Your Crohn’s and Colitis Coping Cheat Sheet

November 12, 2018

Welcome to a special edition of Lauren’s Top Tips! November is Crohn’s and Colitis Month and, as someone who was diagnosed with Crohn’s Disease at 10 years old, I’ve learned a thing or two about how to cope when the going gets rough.  The best part about these tips is that they are absolutely not specific to Crohn’s and Colitis; they apply to anyone who needs to find ways to help manage the stress in their lives.  (And really, who doesn’t need a little less stress?)  Let’s get to it!

Take a breather.

  • The almost immediate sensation of relaxation when you slow your breath is nothing short of magical.  Even when I demonstrate breathing exercises for clients, I notice a calm wash over me.  The best part of a simple breathing exercise is that it can be done anywhere, anytime, and no one knows what you’re up to.  For Crohn’s and Colitis patients (or any chronic illness sufferer) breathing for relaxation can be essential for slowing down the stressors in the body that may contribute to inflammation.  A simple how-to?  Breathe slowly in through the nose for a count of five, slowly out through the mouth for a count of five, focusing on letting your lungs expand like a balloon with the fresh air.  Do ten of these.  Notice how you feel all over.

Find a like-minded friend.

  • When you have a chronic illness, sometimes you feel the need to vent to someone who gets it.  While you may have family and friends who are super supportive, it can be helpful to also have a pal who can understand first-hand how you feel about your steroid-induced roid rage, your anxiety for unpleasant medical tests, or the embarrassment that goes hand in hand with a bathroom-related illness.  Vent to each other.  Support each other.  Celebrate each other’s medical victories.  Haven’t found your medical soulmate yet?  Try reaching out through support groups, whether in person or online, and see who you may connect with.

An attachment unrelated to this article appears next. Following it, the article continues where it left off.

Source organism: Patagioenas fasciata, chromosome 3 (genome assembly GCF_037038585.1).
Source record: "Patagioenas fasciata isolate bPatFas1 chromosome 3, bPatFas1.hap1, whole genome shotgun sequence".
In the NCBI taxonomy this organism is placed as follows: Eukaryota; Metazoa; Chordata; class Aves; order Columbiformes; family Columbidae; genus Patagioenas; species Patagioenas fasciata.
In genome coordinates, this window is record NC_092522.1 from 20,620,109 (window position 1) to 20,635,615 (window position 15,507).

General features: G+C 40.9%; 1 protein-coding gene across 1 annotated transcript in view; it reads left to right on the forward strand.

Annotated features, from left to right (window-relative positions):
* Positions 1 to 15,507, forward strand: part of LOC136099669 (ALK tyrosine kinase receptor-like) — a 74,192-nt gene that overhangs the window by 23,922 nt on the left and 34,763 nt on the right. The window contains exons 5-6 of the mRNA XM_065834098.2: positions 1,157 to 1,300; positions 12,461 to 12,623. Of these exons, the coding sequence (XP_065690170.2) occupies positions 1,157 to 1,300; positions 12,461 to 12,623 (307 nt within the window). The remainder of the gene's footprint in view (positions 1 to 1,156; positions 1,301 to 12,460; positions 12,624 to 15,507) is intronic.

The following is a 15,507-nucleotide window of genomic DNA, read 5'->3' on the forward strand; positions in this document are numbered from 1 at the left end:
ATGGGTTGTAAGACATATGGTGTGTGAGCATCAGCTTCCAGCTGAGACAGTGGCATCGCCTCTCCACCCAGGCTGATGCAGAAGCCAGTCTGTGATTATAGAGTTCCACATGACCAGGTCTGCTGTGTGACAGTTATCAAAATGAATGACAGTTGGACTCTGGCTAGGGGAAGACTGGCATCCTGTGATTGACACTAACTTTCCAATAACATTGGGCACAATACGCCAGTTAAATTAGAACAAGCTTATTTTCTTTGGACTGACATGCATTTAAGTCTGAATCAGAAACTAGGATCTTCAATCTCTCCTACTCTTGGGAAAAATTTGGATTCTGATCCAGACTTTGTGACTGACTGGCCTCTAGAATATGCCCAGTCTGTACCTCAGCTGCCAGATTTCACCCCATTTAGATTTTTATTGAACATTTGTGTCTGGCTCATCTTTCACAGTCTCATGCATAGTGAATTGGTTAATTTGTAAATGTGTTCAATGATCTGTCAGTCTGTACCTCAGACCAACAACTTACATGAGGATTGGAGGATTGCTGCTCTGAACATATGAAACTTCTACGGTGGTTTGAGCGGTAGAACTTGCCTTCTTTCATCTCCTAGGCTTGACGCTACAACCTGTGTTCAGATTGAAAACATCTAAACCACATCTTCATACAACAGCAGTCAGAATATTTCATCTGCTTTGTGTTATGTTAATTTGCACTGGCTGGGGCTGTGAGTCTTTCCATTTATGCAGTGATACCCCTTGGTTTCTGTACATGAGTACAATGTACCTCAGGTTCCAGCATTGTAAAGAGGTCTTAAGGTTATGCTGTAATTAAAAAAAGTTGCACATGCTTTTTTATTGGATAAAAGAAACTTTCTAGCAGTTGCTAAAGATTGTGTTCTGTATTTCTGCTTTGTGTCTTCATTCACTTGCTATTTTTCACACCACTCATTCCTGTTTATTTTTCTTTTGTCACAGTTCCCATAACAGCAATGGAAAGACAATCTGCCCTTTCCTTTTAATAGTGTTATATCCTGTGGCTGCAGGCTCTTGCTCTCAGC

Minimize discomfort.

  • Make sure you address any pain with your medical professionals.  With their go-ahead, seek out new ways to manage pain symptoms that don’t seem to be helped by your medications.  I am a huge champion of Clinical Hypnosis.  I have been using it for pain relief (and much more) since my diagnosis, and continue to use it today.  I’ve been successfully using hypnosis with clients for almost a decade.  Tapping into the power of your mind and seeing for yourself how you do have control over your symptoms can be life-changing.  For myself and my clients, I’ve used hypnosis to minimize pain, gas, and urgency, as well as depression and anxiety surrounding their diagnosis.  Bonus?  I teach my clients’ self-hypnosis to use at home whenever they need or want to.  Seek out a specialist like myself who has extensive knowledge and expertise in hypnosis use with chronic illness to explore this option.

Chronic illnesses like Crohn’s Disease and Colitis can be a major bummer, but you’re not alone.  I’m right there with you.  There are always more ways to make the journey a little less bumpy.  Wishing you bowel bliss!

**Disclaimer:  The advice in this article is for informational purposes only and does not replace the diagnosis/treatment of a licensed medical or mental health professional.**


Lauren Berger is a Registered Social Worker Psychotherapist providing counselling and psychotherapy at IHI.  Check her out at, drop her a line at, follow her on Twitter: @LaurenBergerMSW, or sneak a peek at her Instagram: laurenberger_msw.




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